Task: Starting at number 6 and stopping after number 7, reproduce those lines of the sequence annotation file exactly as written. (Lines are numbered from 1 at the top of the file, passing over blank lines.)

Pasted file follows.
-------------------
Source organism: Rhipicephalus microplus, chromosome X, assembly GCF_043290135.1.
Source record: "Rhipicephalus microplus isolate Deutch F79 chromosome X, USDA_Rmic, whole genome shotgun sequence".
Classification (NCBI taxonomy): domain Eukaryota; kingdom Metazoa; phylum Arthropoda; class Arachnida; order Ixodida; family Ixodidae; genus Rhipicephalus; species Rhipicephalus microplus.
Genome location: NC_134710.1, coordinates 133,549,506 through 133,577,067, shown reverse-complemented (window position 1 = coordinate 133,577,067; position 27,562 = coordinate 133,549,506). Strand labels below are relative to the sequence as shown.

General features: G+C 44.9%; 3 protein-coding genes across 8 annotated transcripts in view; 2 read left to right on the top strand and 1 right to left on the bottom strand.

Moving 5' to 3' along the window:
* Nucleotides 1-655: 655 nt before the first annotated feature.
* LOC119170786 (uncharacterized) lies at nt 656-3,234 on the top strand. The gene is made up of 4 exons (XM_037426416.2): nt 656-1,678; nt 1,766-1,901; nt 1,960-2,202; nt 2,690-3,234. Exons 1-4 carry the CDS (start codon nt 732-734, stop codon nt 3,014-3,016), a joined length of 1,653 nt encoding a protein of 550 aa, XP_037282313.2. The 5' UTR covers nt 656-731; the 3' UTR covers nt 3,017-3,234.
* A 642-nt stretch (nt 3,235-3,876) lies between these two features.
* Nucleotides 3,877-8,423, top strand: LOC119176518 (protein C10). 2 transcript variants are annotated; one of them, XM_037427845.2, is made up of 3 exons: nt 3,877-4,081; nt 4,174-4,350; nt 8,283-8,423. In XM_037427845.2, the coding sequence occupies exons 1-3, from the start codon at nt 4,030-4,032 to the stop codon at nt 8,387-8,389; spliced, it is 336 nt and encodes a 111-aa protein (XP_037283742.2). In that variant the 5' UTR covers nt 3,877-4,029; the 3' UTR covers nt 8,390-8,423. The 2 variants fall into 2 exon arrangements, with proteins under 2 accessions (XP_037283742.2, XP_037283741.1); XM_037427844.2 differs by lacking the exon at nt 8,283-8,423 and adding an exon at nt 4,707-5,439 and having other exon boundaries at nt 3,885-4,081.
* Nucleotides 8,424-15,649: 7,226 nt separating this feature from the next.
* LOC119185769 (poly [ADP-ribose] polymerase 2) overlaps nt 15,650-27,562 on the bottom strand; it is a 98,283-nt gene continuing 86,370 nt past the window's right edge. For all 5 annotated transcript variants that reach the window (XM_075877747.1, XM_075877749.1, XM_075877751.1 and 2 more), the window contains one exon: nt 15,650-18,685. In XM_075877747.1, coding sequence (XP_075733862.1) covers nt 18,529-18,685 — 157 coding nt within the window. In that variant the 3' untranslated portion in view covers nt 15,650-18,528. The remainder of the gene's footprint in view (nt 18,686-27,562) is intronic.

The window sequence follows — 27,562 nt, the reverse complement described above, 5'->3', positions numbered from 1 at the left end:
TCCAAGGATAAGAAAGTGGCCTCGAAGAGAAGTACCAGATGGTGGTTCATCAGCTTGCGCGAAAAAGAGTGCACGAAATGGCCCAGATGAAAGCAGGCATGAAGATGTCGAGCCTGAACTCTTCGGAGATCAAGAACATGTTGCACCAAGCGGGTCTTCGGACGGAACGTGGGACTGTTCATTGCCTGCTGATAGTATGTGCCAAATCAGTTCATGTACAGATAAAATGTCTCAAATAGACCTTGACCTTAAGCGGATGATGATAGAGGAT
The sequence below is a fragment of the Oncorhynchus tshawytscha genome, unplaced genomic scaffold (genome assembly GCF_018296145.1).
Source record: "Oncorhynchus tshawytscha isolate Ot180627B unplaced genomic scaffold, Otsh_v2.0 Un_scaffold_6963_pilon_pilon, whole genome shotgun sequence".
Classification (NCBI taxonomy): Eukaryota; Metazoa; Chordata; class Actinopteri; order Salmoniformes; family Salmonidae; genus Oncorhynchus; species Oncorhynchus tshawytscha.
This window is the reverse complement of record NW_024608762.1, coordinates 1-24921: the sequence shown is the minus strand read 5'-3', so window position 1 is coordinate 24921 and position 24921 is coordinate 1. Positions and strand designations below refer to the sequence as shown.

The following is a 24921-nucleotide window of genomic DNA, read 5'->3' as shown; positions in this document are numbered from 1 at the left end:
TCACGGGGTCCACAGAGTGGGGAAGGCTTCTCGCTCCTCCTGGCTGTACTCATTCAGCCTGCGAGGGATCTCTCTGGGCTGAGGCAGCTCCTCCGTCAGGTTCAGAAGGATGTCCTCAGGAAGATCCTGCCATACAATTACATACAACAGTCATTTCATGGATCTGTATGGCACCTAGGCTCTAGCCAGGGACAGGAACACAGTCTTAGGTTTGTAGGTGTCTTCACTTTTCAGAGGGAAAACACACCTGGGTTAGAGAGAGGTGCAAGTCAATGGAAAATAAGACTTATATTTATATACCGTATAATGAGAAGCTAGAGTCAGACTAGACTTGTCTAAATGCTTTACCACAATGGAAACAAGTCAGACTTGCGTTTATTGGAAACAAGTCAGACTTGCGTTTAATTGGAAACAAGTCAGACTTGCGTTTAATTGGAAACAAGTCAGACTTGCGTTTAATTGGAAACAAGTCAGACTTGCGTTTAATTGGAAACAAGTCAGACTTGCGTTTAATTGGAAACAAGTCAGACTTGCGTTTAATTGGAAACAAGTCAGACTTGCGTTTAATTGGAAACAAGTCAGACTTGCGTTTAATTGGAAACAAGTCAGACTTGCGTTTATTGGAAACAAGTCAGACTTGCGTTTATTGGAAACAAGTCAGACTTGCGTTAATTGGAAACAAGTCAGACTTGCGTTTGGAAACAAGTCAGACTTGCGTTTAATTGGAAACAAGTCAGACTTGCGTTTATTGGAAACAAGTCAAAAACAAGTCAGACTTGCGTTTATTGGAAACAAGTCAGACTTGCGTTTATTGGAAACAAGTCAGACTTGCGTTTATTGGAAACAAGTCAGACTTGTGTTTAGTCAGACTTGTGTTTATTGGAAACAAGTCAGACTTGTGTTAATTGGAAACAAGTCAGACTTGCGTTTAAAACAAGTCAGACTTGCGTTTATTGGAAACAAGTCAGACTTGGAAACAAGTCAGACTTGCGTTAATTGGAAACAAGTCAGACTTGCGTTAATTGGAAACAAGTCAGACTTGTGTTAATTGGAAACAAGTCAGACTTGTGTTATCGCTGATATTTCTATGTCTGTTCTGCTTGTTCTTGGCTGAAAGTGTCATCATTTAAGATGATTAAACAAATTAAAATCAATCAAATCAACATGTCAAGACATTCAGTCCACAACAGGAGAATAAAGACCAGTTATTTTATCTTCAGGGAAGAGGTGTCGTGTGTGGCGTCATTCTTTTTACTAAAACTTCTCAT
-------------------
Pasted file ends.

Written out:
Moving 5' to 3' along the window:
* Nucleotides 1-655: 655 nt before the first annotated feature.